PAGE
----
Sep 21, 2019

Understanding Cremation

There was a death in my family recently. I’d rather not get into too many details, but this person was quite close to me, and it’s been kind of difficult.


One thing that I’m really struggling with is that this person chose to be cremated. I know, of course, that it was their choice and they had a right to make it. But as I think about it, I get upset about the idea that I won’t have a grave to visit. Services are coming up, and I’m very upset that the service will be the last time I have a specific time and a place to mourn this person. What makes things even harder to understand is that this person was religious. Don’t religious people get buried?


I feel selfish and stupid for this, but I’m struggling with it a lot. I haven’t said anything to my family, and all of this has just recently happened. What should I do?


First of all, we are so sorry to hear of your loss. Losing a loved one is never easy, and it can trigger all sorts of emotions. Some of those will feel reasonable, and others less so. You should allow yourself to feel the full range of emotions that are brought on by this loss, and you should try not to judge yourself so harshly. It’s not selfish to dwell on the ways in which you might continue to mourn and honor your loved one in the future; indeed, it’s just the opposite! It’s okay to be upset about this and other related issues at this time. Let yourself feel this way, and if you feel overwhelmed, consider speaking to a therapist or another professional about your struggles.


The issue you’re dealing with is a tough one. So, no doubt, was the decision your loved one made about their end-of-life plans. Cremation is a beautiful choice, and there are a lot of ways to continue to honor the life of someone who chooses that route.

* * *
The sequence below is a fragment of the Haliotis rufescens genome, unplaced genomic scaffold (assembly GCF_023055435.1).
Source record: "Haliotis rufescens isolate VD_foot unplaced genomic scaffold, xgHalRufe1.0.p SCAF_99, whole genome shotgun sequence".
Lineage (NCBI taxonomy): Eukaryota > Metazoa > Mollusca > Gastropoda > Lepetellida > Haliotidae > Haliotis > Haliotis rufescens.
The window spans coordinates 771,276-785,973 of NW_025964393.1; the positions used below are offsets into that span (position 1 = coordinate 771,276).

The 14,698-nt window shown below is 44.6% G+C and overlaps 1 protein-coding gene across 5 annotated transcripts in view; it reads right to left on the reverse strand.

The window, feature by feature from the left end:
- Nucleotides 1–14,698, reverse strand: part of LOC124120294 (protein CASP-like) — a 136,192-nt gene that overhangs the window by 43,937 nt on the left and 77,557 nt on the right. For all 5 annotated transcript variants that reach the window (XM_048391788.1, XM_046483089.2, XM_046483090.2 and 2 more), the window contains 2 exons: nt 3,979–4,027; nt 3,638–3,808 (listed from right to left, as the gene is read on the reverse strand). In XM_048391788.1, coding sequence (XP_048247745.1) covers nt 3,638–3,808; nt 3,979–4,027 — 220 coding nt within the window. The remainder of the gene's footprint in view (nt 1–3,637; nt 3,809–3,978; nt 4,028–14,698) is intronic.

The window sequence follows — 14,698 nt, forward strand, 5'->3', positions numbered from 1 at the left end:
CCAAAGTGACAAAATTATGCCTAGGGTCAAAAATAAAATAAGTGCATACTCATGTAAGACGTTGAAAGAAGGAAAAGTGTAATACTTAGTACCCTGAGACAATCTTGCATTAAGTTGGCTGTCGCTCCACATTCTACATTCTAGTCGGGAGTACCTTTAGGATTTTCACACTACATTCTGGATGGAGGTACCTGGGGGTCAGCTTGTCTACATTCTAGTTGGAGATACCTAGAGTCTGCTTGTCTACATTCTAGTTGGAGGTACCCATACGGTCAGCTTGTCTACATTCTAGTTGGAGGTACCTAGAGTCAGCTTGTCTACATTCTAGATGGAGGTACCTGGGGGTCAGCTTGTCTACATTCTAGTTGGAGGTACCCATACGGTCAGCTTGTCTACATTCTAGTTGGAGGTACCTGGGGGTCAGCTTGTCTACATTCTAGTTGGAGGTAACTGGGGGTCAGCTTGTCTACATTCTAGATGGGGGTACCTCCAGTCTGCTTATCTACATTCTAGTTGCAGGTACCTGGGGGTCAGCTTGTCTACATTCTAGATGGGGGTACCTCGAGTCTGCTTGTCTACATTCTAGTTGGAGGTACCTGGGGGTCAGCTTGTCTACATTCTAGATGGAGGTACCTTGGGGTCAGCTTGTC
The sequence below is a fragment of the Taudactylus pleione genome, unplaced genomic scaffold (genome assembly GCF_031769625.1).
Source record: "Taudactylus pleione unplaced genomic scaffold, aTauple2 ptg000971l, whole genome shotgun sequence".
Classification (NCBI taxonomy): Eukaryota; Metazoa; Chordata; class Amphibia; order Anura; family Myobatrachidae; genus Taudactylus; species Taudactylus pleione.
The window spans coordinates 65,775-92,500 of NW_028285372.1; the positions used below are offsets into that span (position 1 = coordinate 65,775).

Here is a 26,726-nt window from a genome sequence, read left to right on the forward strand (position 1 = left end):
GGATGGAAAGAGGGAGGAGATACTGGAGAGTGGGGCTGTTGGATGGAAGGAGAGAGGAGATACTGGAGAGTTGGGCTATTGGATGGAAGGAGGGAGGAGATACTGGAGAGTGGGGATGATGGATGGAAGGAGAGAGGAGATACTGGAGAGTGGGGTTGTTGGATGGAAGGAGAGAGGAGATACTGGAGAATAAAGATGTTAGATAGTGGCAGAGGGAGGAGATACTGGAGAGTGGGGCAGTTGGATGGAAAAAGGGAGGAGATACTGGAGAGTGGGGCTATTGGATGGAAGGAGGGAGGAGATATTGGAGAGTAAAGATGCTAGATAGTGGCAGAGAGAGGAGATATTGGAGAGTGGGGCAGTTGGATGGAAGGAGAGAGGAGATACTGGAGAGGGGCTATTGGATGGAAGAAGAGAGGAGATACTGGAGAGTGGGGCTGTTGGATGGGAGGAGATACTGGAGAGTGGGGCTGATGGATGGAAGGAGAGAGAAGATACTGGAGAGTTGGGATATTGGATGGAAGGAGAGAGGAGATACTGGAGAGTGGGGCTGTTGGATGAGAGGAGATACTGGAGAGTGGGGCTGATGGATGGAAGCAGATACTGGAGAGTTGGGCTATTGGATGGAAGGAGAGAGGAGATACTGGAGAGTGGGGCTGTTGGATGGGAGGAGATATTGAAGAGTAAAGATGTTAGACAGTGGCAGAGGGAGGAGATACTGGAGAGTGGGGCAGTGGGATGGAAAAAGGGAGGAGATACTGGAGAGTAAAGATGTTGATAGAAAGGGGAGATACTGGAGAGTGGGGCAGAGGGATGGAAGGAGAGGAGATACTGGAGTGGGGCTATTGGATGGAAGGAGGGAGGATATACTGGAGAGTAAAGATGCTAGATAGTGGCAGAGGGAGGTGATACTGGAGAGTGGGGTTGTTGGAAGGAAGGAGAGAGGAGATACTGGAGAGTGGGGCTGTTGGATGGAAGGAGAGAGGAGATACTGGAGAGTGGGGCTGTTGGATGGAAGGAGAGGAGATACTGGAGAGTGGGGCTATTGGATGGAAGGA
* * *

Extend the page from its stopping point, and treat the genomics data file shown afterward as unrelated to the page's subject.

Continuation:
It’s also important to note, say funeral directors we spoke to who offer cremation services in Texas or Nevada, that cremation is just one decision of many when it comes to end-of-life preparations. For instance, being cremated and having a grave are not mutually exclusive. While it’s true that some traditional Christian beliefs hold burial in a casket to be preferred to cremation, it’s also true that some religions prefer cremation, and some–such as Catholicism–combine cremation with traditional funeral services and a burial. You say you haven’t spoken to your family about your concerns, but perhaps you should. You mention cremation, but not further decisions–is it possible that your fears are unfounded?


If your loved one did indeed chose to forgo a grave–perhaps in favor of having their ashes scattered–it’s okay to be upset about that. But there are still ways to honor loved ones without physical grave sites. If your loved one’s ashes are to be scattered in a place you can reach, you could go there to mourn. Or you could read some of the many helpful personal accounts and helpful tips by and for those grieving without a grave and/or funeral. suggested for mourners in your situation. Ultimately, we believe you will find that you can honor your loved one wherever you are, even without a physical site to visit. In the meantime, it’s okay to be upset! You have a difficult time to get through, and our thoughts are with you. We’re sure that you can come through it while honoring your loved one’s beautiful life.


“What we have once enjoyed deeply we can never lose. All that we love deeply becomes a part of us.” — Helen Keller

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